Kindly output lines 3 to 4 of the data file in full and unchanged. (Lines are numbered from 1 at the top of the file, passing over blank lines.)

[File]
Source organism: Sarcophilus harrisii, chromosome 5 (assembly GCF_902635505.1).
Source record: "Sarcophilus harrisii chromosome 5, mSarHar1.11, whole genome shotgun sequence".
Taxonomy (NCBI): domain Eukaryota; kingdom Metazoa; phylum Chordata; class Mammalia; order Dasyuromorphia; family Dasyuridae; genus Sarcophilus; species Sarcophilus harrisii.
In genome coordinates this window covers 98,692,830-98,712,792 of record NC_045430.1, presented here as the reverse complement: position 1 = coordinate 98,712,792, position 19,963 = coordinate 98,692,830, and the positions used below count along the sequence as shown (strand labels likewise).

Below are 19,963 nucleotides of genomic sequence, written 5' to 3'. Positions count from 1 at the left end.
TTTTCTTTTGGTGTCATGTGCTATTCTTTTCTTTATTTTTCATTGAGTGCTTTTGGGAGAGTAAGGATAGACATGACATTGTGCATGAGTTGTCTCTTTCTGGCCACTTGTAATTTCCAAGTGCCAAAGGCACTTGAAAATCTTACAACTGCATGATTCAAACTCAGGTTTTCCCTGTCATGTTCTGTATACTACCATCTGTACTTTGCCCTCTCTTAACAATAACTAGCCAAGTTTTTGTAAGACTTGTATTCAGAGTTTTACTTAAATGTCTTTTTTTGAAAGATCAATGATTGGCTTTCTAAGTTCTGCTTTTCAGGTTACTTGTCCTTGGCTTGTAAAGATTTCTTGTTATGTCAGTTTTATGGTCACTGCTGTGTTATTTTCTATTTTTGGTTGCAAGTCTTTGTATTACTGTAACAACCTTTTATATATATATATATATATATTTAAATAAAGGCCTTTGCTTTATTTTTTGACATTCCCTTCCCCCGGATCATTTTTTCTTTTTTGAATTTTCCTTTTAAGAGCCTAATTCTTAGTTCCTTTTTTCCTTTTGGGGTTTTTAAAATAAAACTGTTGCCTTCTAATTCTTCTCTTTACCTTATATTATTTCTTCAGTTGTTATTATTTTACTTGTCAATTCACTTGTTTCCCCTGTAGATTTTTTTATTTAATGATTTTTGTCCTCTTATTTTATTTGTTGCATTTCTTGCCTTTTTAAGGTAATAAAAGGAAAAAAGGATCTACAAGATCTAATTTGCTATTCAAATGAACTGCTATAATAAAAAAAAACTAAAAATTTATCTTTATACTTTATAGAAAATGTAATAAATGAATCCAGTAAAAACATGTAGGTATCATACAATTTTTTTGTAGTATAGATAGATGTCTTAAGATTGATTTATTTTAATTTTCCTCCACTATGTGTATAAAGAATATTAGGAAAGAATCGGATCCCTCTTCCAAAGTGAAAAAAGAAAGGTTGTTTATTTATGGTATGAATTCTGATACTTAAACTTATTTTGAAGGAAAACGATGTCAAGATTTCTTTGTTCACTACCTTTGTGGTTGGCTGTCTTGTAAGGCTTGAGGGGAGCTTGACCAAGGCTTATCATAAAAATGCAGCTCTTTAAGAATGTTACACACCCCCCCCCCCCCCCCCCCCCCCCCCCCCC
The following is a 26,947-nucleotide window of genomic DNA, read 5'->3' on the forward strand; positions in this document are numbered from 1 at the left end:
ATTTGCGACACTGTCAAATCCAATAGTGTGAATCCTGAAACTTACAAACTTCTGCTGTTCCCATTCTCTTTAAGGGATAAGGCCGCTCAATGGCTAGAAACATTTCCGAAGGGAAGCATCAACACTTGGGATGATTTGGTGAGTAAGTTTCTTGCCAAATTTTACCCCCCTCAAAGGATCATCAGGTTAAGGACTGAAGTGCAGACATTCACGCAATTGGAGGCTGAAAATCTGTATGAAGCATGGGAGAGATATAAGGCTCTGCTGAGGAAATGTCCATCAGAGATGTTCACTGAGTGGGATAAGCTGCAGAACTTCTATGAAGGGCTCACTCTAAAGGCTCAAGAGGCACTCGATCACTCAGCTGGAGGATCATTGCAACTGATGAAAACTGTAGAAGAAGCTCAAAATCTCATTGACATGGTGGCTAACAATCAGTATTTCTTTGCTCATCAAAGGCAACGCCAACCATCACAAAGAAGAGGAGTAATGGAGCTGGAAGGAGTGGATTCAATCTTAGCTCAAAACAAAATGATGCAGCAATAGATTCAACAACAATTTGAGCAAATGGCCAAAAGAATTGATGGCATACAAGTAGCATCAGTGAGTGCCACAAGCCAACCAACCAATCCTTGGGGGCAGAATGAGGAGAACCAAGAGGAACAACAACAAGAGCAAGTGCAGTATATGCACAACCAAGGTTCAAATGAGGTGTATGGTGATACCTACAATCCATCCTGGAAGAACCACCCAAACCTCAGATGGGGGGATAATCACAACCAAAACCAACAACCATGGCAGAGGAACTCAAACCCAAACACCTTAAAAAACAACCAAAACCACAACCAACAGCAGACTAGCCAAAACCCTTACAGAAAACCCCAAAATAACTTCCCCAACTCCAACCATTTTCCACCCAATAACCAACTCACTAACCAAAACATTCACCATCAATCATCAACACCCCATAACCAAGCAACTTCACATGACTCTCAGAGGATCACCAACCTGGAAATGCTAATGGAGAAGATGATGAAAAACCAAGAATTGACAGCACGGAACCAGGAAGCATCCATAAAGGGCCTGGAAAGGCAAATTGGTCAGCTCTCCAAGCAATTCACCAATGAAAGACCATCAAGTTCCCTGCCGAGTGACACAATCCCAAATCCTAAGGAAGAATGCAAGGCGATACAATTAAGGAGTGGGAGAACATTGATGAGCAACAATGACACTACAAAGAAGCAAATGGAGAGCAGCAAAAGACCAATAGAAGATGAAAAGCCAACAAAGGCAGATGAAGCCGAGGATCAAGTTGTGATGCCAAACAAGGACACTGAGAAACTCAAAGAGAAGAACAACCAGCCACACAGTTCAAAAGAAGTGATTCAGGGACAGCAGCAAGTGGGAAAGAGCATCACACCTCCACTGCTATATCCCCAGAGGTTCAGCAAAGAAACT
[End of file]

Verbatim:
Taxonomy (NCBI): domain Eukaryota; kingdom Metazoa; phylum Chordata; class Mammalia; order Dasyuromorphia; family Dasyuridae; genus Sarcophilus; species Sarcophilus harrisii.
In genome coordinates this window covers 98,692,830-98,712,792 of record NC_045430.1, presented here as the reverse complement: position 1 = coordinate 98,712,792, position 19,963 = coordinate 98,692,830, and the positions used below count along the sequence as shown (strand labels likewise).